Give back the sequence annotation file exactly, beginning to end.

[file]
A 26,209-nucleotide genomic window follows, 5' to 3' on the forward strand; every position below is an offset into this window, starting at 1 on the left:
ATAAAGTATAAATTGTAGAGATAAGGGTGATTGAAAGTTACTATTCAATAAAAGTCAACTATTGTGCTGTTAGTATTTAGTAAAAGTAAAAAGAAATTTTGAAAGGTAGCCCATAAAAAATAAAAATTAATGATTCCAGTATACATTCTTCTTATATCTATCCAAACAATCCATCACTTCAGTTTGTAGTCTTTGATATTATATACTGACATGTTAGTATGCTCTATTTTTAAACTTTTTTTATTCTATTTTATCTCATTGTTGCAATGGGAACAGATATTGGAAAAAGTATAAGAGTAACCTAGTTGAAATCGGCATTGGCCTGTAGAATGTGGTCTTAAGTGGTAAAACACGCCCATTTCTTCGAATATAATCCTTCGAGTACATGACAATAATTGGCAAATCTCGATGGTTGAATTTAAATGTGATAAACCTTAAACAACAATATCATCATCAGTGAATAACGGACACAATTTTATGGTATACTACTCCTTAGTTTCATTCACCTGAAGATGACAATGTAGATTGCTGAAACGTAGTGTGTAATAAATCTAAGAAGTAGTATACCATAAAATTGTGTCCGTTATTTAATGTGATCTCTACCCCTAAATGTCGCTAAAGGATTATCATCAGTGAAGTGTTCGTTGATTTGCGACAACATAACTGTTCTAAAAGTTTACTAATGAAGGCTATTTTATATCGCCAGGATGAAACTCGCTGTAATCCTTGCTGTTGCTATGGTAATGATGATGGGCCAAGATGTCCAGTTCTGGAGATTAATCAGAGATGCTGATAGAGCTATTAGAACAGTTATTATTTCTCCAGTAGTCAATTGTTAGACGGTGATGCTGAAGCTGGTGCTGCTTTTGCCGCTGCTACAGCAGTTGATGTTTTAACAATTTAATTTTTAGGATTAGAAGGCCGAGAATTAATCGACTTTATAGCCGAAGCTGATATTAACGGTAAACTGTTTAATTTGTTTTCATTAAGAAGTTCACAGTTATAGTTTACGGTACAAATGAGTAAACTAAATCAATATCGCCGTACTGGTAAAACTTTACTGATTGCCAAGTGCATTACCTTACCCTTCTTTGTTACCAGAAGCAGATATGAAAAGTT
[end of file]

A 26,209-nucleotide genomic window follows, 5' to 3' on the forward strand; every position below is an offset into this window, starting at 1 on the left:
ATAAAGTATAAATTGTAGAGATAAGGGTGATTGAAAGTTACTATTCAATAAAAGTCAACTATTGTGCTGTTAGTATTTAGTAAAAGTAAAAAGAAATTTTGAAAGGTAGCCCATAAAAAATAAAAATTAATGATTCCAGTATACATTCTTCTTATATCTATCCAAACAATCCATCACTTCAGTTTGTAGTCTTTGATATTATATACTGACATGTTAGTATGCTCTATTTTTAAACTTTTTTTATTCTATTTTATCTCATTGTTGCAATGGGAACAGATATTGGAAAAAGTATAAGAGTAACCTAGTTGAAATCGGCATTGGCCTGTAGAATGTGGTCTTAAGTGGTAAAACACGCCCATTTCTTCGAATATAATCCTTCGAGTACATGACAATAATTGGCAAATCTCGATGGTTGAATTTAAATGTGATAAACCTTAAACAACAATATCATCATCAGTGAATAACGGACACAATTTTATGGTATACTACTCCTTAGTTTCATTCACCTGAAGATGACAATGTAGATTGCTGAAACGTAGTGTGTAATAAATCTAAGAAGTAGTATACCATAAAATTGTGTCCGTTATTTAATGTGATCTCTACCCCTAAATGTCGCTAAAGGATTATCATCAGTGAAGTGTTCGTTGATTTGCGACAACATAACTGTTCTAAAAGTTTACTAATGAAGGCTATTTTATATCGCCAGGATGAAACTCGCTGTAATCCTTGCTGTTGCTATGGTAATGATGATGGGCCAAGATGTCCAGTTCTGGAGATTAATCAGAGATGCTGATAGAGCTATTAGAACAGTTATTATTTCTCCAGTAGTCAATTGTTAGACGGTGATGCTGAAGCTGGTGCTGCTTTTGCCGCTGCTACAGCAGTTGATGTTTTAACAATTTAATTTTTAGGATTAGAAGGCCGAGAATTAATCGACTTTATAGCCGAAGCTGATATTAACGGTAAACTGTTTAATTTGTTTTCATTAAGAAGTTCACAGTTATAGTTTACGGTACAAATGAGTAAACTAAATCAATATCGCCGTACTGGTAAAACTTTACTGATTGCCAAGTGCATTACCTTACCCTTCTTTGTTACCAGAAGCAGATATGAAAAGTT